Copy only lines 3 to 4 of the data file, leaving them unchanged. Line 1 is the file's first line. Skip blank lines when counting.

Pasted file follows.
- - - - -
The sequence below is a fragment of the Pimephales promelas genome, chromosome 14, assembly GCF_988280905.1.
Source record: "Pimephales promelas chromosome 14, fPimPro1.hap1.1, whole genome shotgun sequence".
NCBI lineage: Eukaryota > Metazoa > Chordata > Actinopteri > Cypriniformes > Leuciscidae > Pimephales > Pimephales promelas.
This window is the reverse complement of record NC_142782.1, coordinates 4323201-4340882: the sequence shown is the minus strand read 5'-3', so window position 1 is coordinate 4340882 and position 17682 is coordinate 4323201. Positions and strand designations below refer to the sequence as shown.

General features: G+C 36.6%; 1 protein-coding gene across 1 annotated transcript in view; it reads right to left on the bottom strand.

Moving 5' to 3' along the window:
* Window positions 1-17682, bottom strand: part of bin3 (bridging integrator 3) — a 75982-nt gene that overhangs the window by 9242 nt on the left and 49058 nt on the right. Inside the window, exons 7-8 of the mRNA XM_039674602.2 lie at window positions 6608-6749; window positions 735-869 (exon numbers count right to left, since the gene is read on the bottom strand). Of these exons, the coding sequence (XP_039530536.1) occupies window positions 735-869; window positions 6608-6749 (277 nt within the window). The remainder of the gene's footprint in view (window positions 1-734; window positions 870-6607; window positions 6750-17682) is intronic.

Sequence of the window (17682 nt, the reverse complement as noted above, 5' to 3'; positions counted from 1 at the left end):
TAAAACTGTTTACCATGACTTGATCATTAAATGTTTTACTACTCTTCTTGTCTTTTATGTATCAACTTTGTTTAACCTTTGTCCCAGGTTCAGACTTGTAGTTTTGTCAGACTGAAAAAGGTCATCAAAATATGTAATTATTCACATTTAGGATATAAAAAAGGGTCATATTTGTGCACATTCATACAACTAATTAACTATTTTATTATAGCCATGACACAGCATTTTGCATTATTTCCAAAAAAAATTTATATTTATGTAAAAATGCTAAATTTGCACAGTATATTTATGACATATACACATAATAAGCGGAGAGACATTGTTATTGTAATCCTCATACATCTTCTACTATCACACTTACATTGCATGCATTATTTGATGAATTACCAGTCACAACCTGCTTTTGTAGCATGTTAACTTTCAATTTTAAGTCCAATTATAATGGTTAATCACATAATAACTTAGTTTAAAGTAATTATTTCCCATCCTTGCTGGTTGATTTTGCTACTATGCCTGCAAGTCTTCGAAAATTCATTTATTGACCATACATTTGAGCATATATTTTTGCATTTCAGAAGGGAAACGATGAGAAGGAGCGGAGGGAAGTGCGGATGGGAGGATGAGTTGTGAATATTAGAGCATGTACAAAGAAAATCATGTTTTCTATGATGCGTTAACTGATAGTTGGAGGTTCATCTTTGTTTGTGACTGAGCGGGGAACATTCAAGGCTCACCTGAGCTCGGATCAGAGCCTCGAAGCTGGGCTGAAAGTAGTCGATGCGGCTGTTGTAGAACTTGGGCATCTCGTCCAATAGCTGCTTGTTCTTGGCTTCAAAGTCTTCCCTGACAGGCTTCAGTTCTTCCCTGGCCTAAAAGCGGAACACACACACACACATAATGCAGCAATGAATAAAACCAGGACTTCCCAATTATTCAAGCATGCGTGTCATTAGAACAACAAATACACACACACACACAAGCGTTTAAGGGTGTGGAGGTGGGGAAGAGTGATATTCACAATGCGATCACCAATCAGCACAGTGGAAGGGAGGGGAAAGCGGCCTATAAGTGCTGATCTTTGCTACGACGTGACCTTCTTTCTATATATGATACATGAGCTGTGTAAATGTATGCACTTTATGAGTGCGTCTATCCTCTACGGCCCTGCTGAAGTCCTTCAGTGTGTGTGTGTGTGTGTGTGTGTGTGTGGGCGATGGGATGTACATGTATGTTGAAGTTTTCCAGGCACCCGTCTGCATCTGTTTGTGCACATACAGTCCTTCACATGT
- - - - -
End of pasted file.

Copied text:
NCBI lineage: Eukaryota > Metazoa > Chordata > Actinopteri > Cypriniformes > Leuciscidae > Pimephales > Pimephales promelas.
This window is the reverse complement of record NC_142782.1, coordinates 4323201-4340882: the sequence shown is the minus strand read 5'-3', so window position 1 is coordinate 4340882 and position 17682 is coordinate 4323201. Positions and strand designations below refer to the sequence as shown.